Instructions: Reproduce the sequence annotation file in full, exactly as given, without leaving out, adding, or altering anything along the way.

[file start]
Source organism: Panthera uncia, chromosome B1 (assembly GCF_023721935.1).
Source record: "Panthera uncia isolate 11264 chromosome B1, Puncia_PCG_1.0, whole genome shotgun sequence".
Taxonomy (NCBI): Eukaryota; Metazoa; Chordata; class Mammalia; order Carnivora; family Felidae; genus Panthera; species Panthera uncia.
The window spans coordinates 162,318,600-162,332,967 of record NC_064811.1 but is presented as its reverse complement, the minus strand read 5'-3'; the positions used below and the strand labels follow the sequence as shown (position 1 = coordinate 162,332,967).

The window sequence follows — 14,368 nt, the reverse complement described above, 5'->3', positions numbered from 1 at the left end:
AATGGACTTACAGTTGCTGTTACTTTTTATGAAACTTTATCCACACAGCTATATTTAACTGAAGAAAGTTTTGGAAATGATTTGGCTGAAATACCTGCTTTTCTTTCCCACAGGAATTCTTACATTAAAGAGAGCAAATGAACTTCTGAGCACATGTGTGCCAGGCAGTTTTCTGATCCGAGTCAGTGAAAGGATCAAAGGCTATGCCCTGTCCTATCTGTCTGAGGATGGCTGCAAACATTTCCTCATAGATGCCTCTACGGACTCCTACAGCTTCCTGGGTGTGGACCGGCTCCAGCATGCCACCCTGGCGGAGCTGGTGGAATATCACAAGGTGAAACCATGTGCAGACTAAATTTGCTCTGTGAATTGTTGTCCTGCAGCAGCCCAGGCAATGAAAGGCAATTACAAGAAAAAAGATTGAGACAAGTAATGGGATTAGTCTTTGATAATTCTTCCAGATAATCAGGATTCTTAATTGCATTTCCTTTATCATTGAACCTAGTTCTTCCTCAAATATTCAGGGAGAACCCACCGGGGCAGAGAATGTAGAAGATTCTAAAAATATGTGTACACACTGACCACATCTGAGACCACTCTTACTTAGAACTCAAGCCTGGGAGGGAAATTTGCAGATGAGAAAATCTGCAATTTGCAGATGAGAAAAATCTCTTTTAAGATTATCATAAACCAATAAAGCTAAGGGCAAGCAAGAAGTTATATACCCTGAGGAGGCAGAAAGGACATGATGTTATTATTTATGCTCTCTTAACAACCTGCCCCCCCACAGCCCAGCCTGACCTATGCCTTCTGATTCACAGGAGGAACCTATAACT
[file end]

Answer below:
Source organism: Panthera uncia, chromosome B1 (assembly GCF_023721935.1).
Source record: "Panthera uncia isolate 11264 chromosome B1, Puncia_PCG_1.0, whole genome shotgun sequence".
Taxonomy (NCBI): Eukaryota; Metazoa; Chordata; class Mammalia; order Carnivora; family Felidae; genus Panthera; species Panthera uncia.
The window spans coordinates 162,318,600-162,332,967 of record NC_064811.1 but is presented as its reverse complement, the minus strand read 5'-3'; the positions used below and the strand labels follow the sequence as shown (position 1 = coordinate 162,332,967).

The window sequence follows — 14,368 nt, the reverse complement described above, 5'->3', positions numbered from 1 at the left end:
AATGGACTTACAGTTGCTGTTACTTTTTATGAAACTTTATCCACACAGCTATATTTAACTGAAGAAAGTTTTGGAAATGATTTGGCTGAAATACCTGCTTTTCTTTCCCACAGGAATTCTTACATTAAAGAGAGCAAATGAACTTCTGAGCACATGTGTGCCAGGCAGTTTTCTGATCCGAGTCAGTGAAAGGATCAAAGGCTATGCCCTGTCCTATCTGTCTGAGGATGGCTGCAAACATTTCCTCATAGATGCCTCTACGGACTCCTACAGCTTCCTGGGTGTGGACCGGCTCCAGCATGCCACCCTGGCGGAGCTGGTGGAATATCACAAGGTGAAACCATGTGCAGACTAAATTTGCTCTGTGAATTGTTGTCCTGCAGCAGCCCAGGCAATGAAAGGCAATTACAAGAAAAAAGATTGAGACAAGTAATGGGATTAGTCTTTGATAATTCTTCCAGATAATCAGGATTCTTAATTGCATTTCCTTTATCATTGAACCTAGTTCTTCCTCAAATATTCAGGGAGAACCCACCGGGGCAGAGAATGTAGAAGATTCTAAAAATATGTGTACACACTGACCACATCTGAGACCACTCTTACTTAGAACTCAAGCCTGGGAGGGAAATTTGCAGATGAGAAAATCTGCAATTTGCAGATGAGAAAAATCTCTTTTAAGATTATCATAAACCAATAAAGCTAAGGGCAAGCAAGAAGTTATATACCCTGAGGAGGCAGAAAGGACATGATGTTATTATTTATGCTCTCTTAACAACCTGCCCCCCCACAGCCCAGCCTGACCTATGCCTTCTGATTCACAGGAGGAACCTATAACT